Some PM listeners were offended by the aggressive tack that Davidson used to question his guest. It did get a bit FOX news at times and Davidson did cross the line a couple of times into condescension (would he have been so cavalier with a male guest?) Overall, it was a rare misstep from what is normally an informative and even-keeled production.

Alicia Shepherd, the NPR ombudsman, weighed in after an investigation of the production:

Planet Money is a relatively new venture for NPR, and the network is still experimenting with the format. “Planet Money has been an extraordinarily successful, popular project, with all it does,” said Uri Berliner, deputy national editor who edits Planet Money. “If you look at the way it has built an audience that responds and is engaged, it is pretty much without precedent at NPR.”

Here at TLF we are both fans of Planet Money, as a production, and as an effective model for traditional media outlets to engage listeners via social media projects. So it dismayed me (K.) to read the following:

Planet Money’s podcast does not have the same degree of radio production or intense editing and supervision as NPR’s regular shows.

In my months of listening to Planet Money, it did not occur to me that the podcast was not subject to the same level of editorial scrutiny as any other NPR broadcast. Honestly, I never thought of PM as anything less than an NPR show, albeit a show that was not being aired on terrestrial radio. Davidson was appropriately repentant, and  even admitted that he chose to edit the interview in a way that highlighted its most confrontational moments. But it did trouble me that Davidson, for whatever reason felt like Planet Money was a good place to check his journalistic integrity at the door. Because, you know, it’s only a podcast.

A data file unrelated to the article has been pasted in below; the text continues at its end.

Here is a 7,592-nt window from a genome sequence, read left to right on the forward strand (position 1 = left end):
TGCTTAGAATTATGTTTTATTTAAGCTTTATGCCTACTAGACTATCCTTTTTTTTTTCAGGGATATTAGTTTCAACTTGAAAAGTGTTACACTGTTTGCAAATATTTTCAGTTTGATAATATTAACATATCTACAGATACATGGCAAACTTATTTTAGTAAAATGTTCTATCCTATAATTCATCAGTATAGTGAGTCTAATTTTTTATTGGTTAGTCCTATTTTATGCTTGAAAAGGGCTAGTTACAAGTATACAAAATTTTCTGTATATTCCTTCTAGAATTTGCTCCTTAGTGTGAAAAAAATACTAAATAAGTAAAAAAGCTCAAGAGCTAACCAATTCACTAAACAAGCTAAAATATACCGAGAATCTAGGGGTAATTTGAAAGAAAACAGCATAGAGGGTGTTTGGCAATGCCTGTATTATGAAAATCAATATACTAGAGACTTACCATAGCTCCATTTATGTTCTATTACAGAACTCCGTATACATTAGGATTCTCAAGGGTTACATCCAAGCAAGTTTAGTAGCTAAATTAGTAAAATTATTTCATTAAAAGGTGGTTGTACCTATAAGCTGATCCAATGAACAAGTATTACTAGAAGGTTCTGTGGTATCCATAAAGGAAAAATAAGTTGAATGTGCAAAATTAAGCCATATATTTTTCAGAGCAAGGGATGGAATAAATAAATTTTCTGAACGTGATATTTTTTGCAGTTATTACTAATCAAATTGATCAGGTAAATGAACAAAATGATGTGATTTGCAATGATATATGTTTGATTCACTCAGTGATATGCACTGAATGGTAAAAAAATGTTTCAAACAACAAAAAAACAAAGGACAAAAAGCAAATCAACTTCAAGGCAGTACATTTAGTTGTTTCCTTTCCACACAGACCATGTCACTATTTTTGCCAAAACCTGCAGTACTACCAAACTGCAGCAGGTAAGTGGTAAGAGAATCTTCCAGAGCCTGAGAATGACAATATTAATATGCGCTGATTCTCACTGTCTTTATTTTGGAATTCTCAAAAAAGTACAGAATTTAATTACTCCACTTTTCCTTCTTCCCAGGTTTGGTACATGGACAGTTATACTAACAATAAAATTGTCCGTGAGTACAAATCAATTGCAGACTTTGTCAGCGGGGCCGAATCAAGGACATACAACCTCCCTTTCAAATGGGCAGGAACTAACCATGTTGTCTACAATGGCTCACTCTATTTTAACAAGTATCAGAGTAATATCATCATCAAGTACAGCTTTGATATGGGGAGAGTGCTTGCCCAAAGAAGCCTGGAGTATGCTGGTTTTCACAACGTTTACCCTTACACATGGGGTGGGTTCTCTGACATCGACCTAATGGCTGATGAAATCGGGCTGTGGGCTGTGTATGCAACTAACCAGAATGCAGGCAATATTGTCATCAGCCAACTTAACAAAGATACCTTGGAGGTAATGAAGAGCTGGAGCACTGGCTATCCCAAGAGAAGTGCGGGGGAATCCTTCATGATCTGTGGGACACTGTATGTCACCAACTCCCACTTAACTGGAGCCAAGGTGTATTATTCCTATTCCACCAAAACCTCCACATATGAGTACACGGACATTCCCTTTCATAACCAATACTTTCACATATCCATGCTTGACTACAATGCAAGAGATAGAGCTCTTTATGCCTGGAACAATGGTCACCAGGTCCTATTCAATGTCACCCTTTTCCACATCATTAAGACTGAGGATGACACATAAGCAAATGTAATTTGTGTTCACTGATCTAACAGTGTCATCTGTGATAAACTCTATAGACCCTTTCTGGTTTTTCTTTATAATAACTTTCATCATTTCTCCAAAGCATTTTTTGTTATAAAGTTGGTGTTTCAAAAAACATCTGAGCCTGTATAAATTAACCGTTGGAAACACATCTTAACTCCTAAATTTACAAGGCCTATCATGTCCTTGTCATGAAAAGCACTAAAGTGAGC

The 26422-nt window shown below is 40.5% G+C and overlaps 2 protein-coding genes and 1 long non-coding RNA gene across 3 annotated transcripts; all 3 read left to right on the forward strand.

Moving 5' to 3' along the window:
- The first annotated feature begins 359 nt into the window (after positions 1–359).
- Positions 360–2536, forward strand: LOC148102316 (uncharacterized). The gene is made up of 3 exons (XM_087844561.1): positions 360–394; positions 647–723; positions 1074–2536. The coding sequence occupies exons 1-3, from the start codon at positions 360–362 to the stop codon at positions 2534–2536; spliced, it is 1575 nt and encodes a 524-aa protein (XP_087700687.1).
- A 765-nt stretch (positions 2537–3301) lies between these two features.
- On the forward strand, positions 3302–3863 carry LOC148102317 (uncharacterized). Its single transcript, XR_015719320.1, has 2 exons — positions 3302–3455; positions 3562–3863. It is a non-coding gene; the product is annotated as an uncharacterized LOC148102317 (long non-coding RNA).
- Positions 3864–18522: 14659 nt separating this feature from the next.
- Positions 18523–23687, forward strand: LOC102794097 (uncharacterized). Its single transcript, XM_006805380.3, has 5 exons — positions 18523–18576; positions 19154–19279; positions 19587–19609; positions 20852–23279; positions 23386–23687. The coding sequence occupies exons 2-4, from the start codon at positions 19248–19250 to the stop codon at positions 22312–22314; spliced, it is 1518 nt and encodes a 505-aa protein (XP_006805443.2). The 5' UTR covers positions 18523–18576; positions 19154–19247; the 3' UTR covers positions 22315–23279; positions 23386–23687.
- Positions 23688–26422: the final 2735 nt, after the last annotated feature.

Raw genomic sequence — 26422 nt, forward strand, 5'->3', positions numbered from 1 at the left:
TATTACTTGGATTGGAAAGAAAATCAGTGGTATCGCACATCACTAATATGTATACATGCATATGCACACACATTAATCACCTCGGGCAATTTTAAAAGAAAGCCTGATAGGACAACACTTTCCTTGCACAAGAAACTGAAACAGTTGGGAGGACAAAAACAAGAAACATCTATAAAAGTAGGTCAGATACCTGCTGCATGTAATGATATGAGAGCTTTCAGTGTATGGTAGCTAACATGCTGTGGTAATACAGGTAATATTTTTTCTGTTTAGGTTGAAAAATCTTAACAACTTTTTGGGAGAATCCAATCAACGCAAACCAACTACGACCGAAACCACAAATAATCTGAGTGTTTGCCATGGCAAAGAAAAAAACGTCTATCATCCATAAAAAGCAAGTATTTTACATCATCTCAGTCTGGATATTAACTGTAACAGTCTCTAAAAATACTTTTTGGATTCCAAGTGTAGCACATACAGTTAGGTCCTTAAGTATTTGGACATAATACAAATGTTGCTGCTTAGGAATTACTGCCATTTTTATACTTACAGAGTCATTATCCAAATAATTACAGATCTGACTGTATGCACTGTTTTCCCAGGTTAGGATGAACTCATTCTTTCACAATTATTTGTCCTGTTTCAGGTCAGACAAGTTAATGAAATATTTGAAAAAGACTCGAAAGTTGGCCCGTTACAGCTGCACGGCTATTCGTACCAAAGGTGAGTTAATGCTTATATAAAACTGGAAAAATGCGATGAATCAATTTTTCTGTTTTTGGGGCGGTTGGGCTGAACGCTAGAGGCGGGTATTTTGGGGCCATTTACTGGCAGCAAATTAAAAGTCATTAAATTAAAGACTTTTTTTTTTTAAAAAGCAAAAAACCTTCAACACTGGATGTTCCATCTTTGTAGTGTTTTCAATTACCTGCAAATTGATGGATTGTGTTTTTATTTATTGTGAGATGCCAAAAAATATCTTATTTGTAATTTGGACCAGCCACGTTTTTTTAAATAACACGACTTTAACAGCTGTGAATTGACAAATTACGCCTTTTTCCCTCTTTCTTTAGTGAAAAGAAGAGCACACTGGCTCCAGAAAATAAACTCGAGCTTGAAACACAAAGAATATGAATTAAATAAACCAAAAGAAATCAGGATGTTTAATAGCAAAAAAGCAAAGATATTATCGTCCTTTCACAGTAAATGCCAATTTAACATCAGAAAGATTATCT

The admission of NPR’s ombudsman that the organization sees the podcast as a “lesser entity” of sorts is a bit disheartening for me as a listener, because I afforded the podcast producers the same level of trust, despite its digital roots.

In general, I do think NPR handled the situation well, by making the entire interview available for listeners, but I do feel like this is a bit of a blow for Planet Money‘s journalistic reputation and for the reputation of online-only news podcasts to be respected as real journalism, rather than just being a digital playground for amateurs. I keep making the argument that it’s about the content, not the medium, but if NPR doesn’t see Planet Money as “real NPR” then why should I?

Kill Social Media! Kill it Dead!